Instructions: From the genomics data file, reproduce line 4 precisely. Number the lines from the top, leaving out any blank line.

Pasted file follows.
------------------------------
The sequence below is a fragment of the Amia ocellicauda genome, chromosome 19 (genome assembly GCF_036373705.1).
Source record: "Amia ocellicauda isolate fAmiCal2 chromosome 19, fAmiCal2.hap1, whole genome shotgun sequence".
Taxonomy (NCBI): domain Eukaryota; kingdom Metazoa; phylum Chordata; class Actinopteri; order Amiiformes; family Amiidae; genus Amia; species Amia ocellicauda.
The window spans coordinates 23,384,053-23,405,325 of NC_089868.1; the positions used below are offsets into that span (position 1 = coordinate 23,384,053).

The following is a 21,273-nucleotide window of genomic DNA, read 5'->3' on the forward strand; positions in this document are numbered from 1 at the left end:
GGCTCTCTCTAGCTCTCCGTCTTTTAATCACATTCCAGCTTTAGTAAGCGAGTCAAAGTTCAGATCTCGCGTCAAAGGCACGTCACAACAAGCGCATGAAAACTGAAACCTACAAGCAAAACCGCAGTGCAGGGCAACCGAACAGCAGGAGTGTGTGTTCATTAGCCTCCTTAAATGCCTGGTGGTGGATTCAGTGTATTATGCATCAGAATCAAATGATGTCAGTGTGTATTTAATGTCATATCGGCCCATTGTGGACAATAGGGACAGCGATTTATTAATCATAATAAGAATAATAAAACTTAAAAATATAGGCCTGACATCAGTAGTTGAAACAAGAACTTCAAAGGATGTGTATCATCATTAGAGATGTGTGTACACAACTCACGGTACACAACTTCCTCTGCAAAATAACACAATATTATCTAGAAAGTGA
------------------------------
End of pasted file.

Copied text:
The window spans coordinates 23,384,053-23,405,325 of NC_089868.1; the positions used below are offsets into that span (position 1 = coordinate 23,384,053).